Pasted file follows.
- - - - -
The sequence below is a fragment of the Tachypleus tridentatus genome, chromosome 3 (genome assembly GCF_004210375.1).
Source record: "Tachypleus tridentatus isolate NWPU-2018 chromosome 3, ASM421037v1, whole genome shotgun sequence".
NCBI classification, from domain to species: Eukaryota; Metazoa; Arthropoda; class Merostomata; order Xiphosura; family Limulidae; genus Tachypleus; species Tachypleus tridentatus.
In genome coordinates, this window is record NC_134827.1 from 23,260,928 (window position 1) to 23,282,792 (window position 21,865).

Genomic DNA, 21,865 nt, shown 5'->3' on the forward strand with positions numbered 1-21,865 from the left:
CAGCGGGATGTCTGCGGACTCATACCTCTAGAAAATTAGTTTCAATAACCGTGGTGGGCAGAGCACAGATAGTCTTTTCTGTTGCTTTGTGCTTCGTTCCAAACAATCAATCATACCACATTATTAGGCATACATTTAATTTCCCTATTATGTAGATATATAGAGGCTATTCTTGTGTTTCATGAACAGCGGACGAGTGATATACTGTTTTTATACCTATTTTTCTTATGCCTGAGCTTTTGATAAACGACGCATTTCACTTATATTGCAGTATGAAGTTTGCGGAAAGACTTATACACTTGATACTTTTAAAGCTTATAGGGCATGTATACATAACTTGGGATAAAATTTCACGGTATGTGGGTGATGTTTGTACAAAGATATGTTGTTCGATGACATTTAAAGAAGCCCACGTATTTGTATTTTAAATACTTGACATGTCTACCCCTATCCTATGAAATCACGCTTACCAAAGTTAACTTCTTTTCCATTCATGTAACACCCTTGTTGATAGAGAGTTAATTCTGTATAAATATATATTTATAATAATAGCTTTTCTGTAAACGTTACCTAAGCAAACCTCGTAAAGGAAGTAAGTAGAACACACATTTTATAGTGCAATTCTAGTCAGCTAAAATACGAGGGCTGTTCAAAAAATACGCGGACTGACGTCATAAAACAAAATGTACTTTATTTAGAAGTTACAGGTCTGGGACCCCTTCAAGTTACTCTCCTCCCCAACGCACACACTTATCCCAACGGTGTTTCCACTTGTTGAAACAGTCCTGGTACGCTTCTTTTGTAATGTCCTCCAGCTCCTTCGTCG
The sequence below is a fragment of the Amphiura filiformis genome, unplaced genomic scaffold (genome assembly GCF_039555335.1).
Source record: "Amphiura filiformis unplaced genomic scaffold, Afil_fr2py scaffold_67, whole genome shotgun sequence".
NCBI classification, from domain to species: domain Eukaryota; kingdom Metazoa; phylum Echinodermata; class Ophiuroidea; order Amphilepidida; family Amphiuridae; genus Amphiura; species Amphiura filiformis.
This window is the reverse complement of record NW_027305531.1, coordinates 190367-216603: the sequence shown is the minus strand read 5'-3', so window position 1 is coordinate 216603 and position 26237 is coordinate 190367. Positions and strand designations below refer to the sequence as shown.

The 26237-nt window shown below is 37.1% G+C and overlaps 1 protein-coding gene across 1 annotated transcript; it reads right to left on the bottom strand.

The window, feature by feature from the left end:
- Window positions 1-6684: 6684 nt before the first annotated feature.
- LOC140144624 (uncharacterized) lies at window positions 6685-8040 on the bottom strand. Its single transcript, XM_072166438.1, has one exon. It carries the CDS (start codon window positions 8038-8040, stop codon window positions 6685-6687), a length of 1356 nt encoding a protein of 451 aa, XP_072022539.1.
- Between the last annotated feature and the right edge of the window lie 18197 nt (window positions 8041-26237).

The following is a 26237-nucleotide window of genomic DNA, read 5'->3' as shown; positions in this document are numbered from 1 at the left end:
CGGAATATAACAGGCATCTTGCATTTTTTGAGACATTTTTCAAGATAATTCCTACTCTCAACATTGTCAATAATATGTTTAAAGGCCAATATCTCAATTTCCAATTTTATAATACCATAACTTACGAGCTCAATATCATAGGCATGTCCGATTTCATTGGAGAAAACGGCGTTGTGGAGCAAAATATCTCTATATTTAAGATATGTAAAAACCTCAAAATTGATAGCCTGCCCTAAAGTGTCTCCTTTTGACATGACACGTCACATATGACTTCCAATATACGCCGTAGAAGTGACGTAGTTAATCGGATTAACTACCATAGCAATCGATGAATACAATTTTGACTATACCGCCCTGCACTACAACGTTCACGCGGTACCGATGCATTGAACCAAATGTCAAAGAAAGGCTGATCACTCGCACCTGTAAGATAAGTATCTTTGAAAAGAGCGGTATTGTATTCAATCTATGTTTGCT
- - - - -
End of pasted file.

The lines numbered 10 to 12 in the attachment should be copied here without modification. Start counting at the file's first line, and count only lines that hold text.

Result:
This window is the reverse complement of record NW_027305531.1, coordinates 190367-216603: the sequence shown is the minus strand read 5'-3', so window position 1 is coordinate 216603 and position 26237 is coordinate 190367. Positions and strand designations below refer to the sequence as shown.

The 26237-nt window shown below is 37.1% G+C and overlaps 1 protein-coding gene across 1 annotated transcript; it reads right to left on the bottom strand.

The window, feature by feature from the left end: